Generatewhatsnext wrote: iab wrote:
Generatewhatsnext wrote: our capitalistic approach to everything has minimized the value of our human resources(
Our capitalistic approach to everything has minimized the value of objects. And while there are consequences in living in a disposable world, I think they are far better than living in a world where objects are idolized.
idainc has brought up a great point about the "hiring fancy" of firms looking for over-abundant-ID-resources and all you've done in your three or four posts to him and me is to try to piss all over it. Maybe insulting him isn't the best way to make your point.
As for my comment about our capitalistic society and economy, it's spot-on...in mass production it has minimized the value of not only the objects in front of us but the entire process and resources (yes, even human) used to make those objects. While it has its obvious pros it certainly has its obvious cons as well, whether you want to admit it or not. And we could go further too, discussing the impacts of how our economic engine is influenced by our political system and how those influencers started the decline of our labor force beginning the slow push away from artisanship toward "get 'er done" about 45 years ago. It is that degradation of the expert details that you're mocking, although I don't think you know that.
And while you should be proud of how versatile you've become as a designer (in the past, I too have performed that laundry list of tasks you mentioned) I doubt you'd argue that you or I are probably not the fastest or most efficient capital planning or purchasing resources and so insisting or being asked to perform those tasks might help you earn your keep, it's not the best way to accomplish that task - and that was idainc's point - yep, the evils of capitalism.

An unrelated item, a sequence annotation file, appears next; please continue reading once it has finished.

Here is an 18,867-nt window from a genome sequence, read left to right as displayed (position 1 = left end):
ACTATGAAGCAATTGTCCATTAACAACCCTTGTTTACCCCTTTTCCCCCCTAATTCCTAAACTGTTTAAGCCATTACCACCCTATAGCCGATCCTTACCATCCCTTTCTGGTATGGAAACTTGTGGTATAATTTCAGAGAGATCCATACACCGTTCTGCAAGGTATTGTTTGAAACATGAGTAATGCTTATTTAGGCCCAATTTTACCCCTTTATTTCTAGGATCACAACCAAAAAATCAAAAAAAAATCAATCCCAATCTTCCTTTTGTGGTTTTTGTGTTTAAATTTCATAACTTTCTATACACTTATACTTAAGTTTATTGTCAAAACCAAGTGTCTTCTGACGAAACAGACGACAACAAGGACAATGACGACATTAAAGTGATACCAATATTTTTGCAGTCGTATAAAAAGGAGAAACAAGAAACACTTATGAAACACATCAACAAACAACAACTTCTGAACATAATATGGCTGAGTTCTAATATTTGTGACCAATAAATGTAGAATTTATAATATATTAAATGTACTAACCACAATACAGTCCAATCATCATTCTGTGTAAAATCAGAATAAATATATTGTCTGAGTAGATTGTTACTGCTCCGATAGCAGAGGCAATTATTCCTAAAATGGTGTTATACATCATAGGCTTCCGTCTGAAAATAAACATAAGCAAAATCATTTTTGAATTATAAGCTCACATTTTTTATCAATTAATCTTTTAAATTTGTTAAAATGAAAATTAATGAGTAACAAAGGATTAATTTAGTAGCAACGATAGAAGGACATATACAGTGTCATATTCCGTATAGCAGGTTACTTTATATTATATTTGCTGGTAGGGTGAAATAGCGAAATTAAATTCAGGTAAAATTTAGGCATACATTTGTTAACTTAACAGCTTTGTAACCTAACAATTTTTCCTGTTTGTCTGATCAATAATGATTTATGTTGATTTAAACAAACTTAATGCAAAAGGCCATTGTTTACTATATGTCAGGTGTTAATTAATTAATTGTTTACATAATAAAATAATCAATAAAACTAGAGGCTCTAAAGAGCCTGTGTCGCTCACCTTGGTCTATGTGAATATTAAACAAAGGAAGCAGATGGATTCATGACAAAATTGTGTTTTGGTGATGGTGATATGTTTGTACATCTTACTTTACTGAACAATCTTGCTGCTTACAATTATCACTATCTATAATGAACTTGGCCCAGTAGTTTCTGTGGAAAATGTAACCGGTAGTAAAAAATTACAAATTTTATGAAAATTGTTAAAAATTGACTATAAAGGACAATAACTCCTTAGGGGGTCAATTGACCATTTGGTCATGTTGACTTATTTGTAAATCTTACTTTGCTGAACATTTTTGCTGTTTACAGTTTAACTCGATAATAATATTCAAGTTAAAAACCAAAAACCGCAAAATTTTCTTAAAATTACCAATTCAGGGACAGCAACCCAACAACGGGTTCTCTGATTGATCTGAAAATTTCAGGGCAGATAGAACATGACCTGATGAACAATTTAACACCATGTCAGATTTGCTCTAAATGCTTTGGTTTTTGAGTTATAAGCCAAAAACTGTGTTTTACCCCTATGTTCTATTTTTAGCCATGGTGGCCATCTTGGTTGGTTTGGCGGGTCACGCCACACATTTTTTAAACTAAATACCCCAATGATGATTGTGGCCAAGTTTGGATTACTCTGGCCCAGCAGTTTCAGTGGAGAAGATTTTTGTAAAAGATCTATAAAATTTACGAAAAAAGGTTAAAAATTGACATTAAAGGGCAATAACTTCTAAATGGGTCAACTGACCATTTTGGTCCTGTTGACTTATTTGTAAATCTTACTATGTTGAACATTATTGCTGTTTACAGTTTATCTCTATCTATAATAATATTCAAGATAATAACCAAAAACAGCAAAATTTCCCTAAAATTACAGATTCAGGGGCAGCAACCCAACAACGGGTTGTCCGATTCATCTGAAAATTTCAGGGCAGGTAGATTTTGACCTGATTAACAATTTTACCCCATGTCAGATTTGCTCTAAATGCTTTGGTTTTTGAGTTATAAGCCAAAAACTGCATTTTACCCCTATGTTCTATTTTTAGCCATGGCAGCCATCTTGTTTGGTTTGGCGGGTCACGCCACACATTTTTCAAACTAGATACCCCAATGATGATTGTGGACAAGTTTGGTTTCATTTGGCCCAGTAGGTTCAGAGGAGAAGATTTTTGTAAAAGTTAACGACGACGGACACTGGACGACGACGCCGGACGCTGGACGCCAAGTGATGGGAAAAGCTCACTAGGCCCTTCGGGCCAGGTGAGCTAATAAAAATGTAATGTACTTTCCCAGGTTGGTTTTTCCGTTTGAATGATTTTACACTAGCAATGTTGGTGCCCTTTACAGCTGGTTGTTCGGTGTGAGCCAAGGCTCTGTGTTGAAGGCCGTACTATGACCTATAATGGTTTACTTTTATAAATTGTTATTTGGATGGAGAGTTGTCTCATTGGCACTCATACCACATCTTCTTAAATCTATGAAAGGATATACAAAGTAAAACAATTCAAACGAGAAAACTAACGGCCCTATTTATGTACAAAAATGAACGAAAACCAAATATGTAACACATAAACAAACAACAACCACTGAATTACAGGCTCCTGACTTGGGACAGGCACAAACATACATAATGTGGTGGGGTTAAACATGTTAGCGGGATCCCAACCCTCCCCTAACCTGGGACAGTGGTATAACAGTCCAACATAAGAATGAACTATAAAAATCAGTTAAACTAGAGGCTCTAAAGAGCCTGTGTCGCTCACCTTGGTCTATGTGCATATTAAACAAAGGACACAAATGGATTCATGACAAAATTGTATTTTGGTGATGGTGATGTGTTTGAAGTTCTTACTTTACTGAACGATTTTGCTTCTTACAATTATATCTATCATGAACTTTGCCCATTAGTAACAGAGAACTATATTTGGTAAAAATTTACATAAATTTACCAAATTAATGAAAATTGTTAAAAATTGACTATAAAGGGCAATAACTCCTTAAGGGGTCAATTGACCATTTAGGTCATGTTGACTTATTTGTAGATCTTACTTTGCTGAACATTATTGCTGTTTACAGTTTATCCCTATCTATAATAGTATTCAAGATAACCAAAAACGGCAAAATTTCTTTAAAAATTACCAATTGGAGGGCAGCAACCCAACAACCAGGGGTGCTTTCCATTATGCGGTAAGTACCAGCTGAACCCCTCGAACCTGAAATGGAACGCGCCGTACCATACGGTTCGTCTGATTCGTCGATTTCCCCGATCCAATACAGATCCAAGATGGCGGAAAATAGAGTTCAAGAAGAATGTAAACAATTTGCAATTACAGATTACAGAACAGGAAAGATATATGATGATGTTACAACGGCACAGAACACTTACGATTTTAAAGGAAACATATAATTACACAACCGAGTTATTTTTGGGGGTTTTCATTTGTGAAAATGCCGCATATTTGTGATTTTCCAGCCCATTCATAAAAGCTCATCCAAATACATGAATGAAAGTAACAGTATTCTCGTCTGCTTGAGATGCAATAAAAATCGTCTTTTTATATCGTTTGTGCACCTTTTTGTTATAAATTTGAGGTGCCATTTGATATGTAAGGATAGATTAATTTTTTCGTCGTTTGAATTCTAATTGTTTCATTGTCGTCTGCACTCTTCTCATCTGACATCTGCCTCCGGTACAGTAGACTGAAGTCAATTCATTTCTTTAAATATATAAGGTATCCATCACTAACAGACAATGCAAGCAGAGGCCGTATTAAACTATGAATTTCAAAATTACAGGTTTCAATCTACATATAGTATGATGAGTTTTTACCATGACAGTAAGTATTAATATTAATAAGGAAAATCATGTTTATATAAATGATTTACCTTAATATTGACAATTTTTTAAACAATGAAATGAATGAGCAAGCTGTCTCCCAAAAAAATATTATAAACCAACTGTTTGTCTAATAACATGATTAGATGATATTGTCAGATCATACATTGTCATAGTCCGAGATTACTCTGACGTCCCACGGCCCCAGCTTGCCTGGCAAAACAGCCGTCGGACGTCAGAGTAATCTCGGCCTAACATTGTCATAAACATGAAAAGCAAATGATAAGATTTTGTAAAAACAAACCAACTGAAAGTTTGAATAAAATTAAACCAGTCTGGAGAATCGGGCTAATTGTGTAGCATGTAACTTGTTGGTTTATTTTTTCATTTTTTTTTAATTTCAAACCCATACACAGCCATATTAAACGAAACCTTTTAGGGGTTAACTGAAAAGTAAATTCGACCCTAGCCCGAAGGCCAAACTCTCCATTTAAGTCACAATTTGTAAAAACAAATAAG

I read the posts we received in response to my original post and quite honestly, I wasn’t certain whether I should take them seriously. In fact, I still can’t determine whether they were maybe tongue in cheek.
The proliferation of design schools hasn’t been a positive thing for the industry. There are schools that are located in areas that aren’t noted for their vibrant arts communities. There is an imaginary Ivy League of Design Schools. I went to one. Those that strenuously object to that notion just plain didn’t go to one. ID is far more than a trade school experience taught off the beaten path in a vacuum or in a community college.
The proliferation of people claiming to be able to do everything for everybody is very concerning as it devalues talent. It’s hard to imagine how one can have expertise in any one field when you also claim expertise in others that use very complex software regardless of “talent”. How many hours are there in your day?
You either are or are not an ID expert. You may have exposure to other fields but exposure and expertise are very different things.
As Generatewhatsnext says – the world has gone from an appreciation of talent to the baseless and barren “just gimme the file” approach. Deliverables without content fostered by the “I can do it all” school of design.
The same thing has happened in law. You can be on trial for murder with an attorney from an Ivy League law school (who’s a dinosaur) or you can have an attorney from a store front night school who is an expert in it all.
The plane is on fire. Do you want a dinosaur / expert in the left seat (with 18 or more years experience) or someone who "can do it all" ?